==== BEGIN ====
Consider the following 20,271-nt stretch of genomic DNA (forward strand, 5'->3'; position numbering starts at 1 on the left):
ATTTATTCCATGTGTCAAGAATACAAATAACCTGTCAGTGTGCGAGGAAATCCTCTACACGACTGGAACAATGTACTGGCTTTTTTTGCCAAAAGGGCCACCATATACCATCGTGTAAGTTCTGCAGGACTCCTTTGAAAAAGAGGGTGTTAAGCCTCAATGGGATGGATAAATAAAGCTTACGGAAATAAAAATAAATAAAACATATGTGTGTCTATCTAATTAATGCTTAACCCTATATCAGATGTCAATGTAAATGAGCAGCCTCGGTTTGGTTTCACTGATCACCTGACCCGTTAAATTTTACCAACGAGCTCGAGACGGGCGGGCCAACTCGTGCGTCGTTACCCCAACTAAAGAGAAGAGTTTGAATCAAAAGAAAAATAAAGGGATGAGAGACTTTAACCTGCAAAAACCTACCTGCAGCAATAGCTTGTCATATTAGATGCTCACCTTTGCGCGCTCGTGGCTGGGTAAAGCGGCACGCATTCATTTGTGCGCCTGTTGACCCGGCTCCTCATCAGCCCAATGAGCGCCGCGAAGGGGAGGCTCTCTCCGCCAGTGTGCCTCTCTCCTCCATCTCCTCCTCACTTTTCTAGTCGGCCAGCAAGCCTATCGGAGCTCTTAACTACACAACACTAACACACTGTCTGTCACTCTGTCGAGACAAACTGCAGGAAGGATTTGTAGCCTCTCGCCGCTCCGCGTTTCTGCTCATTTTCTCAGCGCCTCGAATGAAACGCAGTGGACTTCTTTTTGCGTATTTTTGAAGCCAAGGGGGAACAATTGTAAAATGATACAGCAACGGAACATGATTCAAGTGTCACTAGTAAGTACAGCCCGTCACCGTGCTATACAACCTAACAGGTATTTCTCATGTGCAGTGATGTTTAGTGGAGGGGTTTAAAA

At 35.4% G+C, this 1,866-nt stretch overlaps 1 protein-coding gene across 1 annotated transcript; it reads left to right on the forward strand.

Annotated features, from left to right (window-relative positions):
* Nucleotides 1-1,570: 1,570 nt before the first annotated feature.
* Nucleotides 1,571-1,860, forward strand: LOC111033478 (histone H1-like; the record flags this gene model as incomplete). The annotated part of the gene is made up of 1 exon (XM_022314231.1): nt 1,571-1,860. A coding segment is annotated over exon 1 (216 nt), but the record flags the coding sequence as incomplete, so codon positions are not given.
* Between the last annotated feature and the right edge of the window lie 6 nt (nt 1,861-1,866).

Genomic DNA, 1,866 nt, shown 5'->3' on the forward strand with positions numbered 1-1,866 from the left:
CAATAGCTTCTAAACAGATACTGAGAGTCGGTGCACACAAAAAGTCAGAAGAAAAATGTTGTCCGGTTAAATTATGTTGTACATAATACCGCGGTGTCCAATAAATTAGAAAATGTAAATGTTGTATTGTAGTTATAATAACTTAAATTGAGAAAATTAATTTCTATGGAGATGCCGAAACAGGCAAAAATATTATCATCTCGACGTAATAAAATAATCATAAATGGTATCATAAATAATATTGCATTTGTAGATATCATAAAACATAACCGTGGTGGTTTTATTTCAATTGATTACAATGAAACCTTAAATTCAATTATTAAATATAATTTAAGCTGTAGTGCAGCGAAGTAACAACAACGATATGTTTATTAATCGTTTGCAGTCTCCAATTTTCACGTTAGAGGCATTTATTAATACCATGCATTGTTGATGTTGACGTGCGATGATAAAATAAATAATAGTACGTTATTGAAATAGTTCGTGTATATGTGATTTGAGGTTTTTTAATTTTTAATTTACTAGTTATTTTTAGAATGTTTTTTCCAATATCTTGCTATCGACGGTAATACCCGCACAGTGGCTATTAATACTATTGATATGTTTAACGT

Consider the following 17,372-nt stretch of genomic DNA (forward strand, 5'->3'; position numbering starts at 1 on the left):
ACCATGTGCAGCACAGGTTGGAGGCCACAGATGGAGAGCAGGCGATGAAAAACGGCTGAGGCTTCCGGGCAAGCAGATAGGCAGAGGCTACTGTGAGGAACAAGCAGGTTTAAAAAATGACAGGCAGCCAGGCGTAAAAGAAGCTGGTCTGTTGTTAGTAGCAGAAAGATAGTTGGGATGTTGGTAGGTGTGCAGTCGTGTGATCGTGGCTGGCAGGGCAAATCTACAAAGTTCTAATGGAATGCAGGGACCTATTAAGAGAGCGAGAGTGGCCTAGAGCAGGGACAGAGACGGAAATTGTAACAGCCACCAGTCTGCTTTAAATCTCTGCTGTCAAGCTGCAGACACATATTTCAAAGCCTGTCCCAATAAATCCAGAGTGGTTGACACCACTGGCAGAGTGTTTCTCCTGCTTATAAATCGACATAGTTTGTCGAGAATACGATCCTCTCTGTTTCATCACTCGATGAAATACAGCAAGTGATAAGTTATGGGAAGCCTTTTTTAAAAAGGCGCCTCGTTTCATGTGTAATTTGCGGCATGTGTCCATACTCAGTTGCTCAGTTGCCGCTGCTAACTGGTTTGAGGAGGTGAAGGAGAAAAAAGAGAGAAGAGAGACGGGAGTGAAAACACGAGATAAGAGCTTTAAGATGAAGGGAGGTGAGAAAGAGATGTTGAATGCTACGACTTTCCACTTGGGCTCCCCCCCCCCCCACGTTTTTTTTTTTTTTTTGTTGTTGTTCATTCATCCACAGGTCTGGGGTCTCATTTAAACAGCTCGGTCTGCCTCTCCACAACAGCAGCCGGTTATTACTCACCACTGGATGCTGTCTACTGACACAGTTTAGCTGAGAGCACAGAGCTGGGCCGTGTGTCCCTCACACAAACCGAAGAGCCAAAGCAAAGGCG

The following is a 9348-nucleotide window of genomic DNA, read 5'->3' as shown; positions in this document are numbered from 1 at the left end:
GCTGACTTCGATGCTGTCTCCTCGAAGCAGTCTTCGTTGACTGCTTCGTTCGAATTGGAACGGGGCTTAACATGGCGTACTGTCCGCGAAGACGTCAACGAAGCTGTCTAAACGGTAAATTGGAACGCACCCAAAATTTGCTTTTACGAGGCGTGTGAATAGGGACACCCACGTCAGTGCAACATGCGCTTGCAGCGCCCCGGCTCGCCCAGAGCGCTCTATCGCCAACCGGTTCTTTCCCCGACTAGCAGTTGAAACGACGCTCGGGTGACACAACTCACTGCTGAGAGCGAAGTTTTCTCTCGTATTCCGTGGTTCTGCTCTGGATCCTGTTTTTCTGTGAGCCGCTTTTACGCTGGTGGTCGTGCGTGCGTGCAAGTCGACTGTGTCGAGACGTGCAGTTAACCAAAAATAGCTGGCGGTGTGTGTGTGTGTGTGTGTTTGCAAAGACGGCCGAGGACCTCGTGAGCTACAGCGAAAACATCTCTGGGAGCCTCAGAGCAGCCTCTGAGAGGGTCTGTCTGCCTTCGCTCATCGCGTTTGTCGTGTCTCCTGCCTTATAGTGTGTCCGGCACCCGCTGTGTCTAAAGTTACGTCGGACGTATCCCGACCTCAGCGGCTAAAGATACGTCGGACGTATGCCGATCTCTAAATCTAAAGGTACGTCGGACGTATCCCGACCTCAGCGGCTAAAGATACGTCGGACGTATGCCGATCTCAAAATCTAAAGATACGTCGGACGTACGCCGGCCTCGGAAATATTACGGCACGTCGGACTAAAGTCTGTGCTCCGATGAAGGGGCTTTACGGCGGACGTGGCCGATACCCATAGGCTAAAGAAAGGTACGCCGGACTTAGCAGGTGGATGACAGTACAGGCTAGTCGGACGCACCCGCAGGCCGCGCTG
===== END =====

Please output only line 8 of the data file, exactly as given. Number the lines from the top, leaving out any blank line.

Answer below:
Genomic DNA, 1,866 nt, shown 5'->3' on the forward strand with positions numbered 1-1,866 from the left: